Make a paid "Pro" version of the app instead of using multiple in-app purchase fir premium features.
I have no problem paying for good applications but dislike the method of using in-app purchases, as they do not stay with the application if you move to a new device, have multiple devices, or even change then ROM. If you want to see money from your development efforts, make a separate paid "Pro" version in the Google Play Market, but don't nickel and dime users with multiple in-app purchases.
Thank you all for your wonderful feedback! I just wanted to set a few things straight.
First, in-app purchases are tied to your Google or Samsung account, depending on which store you downloaded Papyrus from. Purchases are automatically restored or enabled by Google Play or Samsung Apps on all devices you are signed into with that account. This means, if you get a new device, have multiple devices, or need to reinstall Papyrus, you only need to purchase the premium features once (as long as you use the same account). This is true for all applications in these stores (not just Papyrus) as it is handled by Google and Samsung. Please note, however, that it can sometimes take a little while for purchases to show up on other devices or after just installing Papyrus (usually it’s instant though).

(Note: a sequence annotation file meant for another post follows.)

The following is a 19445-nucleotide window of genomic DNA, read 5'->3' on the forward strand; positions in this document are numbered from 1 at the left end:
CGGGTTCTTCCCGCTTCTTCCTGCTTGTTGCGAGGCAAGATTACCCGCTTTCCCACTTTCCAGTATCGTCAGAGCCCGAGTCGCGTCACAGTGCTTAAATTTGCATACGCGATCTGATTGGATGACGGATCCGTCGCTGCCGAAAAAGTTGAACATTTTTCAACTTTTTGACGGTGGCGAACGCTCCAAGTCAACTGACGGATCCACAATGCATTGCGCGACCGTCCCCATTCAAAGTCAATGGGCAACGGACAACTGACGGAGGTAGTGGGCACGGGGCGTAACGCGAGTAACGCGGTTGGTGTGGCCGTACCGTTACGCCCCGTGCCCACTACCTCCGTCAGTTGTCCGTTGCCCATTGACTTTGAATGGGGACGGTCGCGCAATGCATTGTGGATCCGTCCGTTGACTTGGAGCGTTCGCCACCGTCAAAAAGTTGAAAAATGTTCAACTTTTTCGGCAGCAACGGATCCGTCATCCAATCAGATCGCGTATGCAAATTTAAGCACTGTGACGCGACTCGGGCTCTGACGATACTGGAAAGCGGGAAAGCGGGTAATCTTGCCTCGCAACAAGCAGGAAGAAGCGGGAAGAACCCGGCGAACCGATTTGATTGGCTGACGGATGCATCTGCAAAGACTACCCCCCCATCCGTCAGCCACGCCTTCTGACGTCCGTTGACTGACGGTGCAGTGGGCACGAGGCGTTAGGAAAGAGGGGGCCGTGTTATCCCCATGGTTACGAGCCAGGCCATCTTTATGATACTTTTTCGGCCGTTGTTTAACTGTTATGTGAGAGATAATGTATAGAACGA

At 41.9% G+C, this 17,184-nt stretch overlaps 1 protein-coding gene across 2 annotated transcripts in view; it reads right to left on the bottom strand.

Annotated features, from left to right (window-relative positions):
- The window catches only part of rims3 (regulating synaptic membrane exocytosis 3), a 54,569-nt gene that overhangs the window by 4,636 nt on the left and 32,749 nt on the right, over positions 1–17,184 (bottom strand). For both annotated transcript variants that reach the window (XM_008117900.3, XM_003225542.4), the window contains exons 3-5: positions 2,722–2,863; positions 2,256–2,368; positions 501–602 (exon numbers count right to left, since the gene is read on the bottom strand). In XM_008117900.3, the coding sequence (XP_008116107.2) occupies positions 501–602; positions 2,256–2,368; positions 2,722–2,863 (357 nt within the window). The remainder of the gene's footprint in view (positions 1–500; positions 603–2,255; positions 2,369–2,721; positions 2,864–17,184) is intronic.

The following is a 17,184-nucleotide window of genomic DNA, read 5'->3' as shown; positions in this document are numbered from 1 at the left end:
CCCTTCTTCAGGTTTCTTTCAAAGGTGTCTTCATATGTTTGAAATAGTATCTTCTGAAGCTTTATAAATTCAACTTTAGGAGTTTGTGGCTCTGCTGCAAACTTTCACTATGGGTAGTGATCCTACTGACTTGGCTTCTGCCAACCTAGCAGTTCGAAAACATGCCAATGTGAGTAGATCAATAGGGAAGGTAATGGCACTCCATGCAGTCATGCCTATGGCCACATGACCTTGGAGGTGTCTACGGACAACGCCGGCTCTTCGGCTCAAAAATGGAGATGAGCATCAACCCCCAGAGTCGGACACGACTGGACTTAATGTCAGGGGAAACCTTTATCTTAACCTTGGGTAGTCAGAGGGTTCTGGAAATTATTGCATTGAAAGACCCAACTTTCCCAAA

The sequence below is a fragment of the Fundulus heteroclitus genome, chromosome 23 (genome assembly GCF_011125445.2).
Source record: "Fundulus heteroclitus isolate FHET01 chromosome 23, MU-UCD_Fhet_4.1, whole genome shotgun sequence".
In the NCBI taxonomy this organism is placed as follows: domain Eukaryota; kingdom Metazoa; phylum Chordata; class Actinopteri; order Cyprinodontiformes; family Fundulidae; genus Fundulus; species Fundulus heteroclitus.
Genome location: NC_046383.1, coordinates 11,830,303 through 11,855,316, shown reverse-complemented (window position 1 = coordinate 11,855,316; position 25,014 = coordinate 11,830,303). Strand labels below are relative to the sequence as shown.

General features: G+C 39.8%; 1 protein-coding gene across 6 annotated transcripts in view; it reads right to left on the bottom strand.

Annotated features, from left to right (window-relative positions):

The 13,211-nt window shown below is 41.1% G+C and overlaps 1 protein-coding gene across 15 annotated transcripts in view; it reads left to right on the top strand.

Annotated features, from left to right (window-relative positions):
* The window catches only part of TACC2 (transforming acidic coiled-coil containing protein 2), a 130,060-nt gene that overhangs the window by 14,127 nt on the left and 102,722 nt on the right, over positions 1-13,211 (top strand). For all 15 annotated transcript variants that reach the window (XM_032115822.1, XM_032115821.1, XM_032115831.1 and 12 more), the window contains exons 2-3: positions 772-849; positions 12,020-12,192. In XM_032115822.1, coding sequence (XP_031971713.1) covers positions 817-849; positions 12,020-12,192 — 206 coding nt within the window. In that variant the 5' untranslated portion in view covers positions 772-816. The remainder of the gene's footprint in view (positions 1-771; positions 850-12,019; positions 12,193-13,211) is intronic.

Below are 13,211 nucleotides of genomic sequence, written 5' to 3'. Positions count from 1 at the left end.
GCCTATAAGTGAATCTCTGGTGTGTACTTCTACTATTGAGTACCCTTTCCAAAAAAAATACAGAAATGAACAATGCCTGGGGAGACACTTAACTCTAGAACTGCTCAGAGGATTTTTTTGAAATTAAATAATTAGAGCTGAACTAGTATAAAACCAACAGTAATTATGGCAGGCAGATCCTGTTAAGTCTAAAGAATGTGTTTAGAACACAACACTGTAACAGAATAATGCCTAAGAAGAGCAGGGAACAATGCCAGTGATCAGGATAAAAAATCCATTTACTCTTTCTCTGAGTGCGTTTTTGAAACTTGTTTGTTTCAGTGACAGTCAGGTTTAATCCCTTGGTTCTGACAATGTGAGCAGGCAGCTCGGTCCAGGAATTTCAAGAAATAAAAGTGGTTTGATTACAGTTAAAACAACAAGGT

Second, we’re always trying to figure out the best business model for us and our users so we can continue to make Papyrus the best note-taking app. We currently offer different paid features individually so users can choose what they want, rather than having one higher priced option (such as a “pro” version or single in-app purchase). Each feature we add to Papyrus is not a new paid feature. In fact, we’ve added many features to the free version of Papyrus over the past year, and we will continue to do so.